Most common rights purchased by a publisher of a magazine, here in the U.S., are First North American Serial Rights. Most will also purchase, as part of the deal, non-exclusive Reprint Rights or First Reprint Rights. That's pretty much standard. That gives the exclusive rights to be the first to publish a work in North America, and the right to reprint that work as they see fit in the future. The author retains the right to sell reprint rights elsewhere, as well as the right to republish the article as they see fit, including internationally and in digital format. (Though it is common for publications to acquire digital rights these days, of course.) I remember getting the writers guidelines long ago from The Rainbow, and FNAS rights were part of it. I don't remember if others were specified, but if Lonnie was able to negotiate a deal then they obviously had some sort of Reprint rights as well. With Hot CoCo, there's just no record of those rights, but from the authors I've spoken to, it wasn't an "all rights" deal. The original authors can still authorize reprints to other formats, apparently. (Not a lawyer. Don't own the rights myself. Talk to appropriate counsel. Etc.)

As such, an enterprising individual COULD contact those authors, gather up Reprint Rights through some form of arrangement, and then reprint the articles in a NEW format. An "originally appeared in" notice would probably be required or appropriate, but as long as it wasn't the same format and presentation as the original publication, it should be good if the original author a) still owns those rights and b) authorizes the publication. (Again with the "consult appropriate legal council before proceeding, IMHO, etc.")

CoCo software is a slightly more straight forward. In most instances, software companies buy ALL rights to the original author's creations. There may have been limited distribution deals, but in most cases, the ownership is going to be pretty clear. Either the original author still owns all the rights, or the company that bought those rights still owns them. Tracking down those owners could be challenging, though. Some would also have some form of reversion clause, so that rights revert back to the author if, say, the company goes out of business or chooses to stop publishing the material. If not, and in the event the company is no longer in business, the rights would have fallen to one of its principles; the owner in a sole proprietorship, or one of the partners/officers in a partnership or corporation. Either way, those rights aren't going to expire in our lifetimes.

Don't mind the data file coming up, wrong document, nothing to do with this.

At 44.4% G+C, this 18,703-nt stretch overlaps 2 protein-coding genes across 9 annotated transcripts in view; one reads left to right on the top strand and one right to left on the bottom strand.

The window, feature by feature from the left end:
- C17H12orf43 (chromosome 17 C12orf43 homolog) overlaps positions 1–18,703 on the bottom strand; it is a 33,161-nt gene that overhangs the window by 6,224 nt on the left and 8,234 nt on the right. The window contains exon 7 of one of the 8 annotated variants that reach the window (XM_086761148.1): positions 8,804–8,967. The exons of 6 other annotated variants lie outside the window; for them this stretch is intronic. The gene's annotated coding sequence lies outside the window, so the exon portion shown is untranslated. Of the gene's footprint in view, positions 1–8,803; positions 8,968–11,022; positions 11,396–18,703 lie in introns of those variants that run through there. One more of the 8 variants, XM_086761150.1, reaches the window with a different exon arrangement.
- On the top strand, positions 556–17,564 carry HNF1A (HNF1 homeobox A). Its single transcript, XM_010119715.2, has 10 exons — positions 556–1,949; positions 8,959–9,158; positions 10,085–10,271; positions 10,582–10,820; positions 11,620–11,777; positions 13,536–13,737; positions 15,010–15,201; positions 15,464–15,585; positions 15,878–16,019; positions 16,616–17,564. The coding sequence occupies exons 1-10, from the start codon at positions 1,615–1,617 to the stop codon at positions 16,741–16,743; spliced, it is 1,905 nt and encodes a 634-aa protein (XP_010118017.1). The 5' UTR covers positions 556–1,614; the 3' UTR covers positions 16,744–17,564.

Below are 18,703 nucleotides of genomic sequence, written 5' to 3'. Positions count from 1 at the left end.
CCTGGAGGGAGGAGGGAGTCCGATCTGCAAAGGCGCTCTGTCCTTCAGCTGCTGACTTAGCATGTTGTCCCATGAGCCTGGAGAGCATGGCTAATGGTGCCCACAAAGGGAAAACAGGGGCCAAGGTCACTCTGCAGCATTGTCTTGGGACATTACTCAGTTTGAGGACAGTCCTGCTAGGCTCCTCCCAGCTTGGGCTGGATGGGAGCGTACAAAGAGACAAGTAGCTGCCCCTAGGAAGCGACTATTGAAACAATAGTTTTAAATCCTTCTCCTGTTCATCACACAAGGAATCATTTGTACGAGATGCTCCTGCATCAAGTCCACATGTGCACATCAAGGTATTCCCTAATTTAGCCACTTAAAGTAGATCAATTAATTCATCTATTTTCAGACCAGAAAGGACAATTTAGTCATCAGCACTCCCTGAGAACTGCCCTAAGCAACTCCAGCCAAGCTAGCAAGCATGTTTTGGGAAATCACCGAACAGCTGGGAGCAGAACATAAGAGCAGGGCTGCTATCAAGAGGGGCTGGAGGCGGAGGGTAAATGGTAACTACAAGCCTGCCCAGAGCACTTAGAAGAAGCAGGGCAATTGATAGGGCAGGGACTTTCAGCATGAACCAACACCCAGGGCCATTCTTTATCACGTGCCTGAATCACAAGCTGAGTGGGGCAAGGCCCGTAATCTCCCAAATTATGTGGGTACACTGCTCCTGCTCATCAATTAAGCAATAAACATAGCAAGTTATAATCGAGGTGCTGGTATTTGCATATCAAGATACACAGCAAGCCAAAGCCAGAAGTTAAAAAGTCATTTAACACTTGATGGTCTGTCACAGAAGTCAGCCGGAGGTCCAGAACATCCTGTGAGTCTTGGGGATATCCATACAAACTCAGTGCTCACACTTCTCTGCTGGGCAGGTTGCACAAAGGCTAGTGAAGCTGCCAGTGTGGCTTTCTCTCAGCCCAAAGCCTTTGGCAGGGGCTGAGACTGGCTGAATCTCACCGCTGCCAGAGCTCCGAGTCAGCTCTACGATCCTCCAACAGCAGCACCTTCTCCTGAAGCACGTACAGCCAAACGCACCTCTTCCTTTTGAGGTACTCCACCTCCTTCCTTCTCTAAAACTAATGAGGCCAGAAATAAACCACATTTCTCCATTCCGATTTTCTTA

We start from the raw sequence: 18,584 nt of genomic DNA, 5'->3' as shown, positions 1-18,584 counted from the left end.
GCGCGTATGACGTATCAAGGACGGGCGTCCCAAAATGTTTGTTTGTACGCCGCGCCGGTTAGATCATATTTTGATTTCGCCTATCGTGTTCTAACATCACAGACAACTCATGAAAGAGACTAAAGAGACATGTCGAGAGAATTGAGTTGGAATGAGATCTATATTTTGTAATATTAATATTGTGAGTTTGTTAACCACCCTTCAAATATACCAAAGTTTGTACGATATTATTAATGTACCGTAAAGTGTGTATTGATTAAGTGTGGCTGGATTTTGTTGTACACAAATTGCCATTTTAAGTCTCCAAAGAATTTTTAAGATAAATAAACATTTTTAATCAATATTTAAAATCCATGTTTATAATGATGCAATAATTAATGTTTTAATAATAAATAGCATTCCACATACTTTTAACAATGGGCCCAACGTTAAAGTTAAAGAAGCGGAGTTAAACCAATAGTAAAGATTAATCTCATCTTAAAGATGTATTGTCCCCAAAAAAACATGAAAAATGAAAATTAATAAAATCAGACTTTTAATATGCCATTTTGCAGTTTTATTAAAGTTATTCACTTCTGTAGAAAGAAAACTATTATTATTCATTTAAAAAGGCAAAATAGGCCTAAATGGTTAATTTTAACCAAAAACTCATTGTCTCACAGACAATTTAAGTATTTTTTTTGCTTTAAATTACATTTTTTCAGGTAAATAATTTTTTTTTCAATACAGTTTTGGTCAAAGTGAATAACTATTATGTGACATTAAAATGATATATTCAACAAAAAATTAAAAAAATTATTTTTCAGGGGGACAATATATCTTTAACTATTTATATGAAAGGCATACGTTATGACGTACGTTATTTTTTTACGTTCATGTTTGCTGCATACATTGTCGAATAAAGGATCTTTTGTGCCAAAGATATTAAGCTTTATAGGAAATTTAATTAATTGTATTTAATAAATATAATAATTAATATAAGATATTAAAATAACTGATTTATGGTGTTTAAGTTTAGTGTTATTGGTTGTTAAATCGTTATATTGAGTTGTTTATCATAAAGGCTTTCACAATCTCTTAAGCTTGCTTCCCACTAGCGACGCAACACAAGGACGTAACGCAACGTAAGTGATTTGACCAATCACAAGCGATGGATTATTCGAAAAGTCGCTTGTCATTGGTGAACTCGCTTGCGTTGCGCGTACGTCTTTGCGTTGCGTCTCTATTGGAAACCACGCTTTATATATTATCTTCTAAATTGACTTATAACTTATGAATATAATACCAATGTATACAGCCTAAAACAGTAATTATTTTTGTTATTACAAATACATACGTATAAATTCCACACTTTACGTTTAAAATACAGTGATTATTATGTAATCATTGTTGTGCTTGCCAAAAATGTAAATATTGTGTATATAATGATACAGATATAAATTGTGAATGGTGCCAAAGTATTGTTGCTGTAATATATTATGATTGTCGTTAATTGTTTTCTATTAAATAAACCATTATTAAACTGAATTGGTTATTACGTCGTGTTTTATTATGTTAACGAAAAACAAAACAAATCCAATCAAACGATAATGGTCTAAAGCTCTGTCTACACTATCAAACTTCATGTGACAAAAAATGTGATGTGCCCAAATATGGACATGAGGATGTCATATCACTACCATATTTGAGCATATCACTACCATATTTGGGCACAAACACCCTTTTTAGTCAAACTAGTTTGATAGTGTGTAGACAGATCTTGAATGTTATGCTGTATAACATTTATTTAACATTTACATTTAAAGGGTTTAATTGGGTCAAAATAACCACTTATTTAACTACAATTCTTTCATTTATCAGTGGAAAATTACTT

Confused? It can get messy pretty quick. The short version is: Copyright last Lifetime + 70. Period. Prior to that, if you're inclined to put on the Net something created by someone else, get their permission first. You might be surprised to find quite a few creators are more than willing!

Now the promised opinion part...

As I said, I'm a big believer in intellectual property. Sorry, but you don't have the right to do whatever you want with someone else's stuff. Whether you agree with what they do with their stuff or not, that's kind of the whole concept of personal property.

But that doesn't mean some changes aren't in order. I do support the notion that abandoned works, including CoCo software, should be defaulted into the public domain at some point prior to the copyright statute based on very strict criteria. Absolutely. It's insane that a creator would ignore a work that is useful to the public, or of historical significance, for 30 years and then suddenly start screaming when a few hobbyists start sharing it around. Time to move out of the 1980s there, ya know? They have every right to do it, but that doesn't make it right.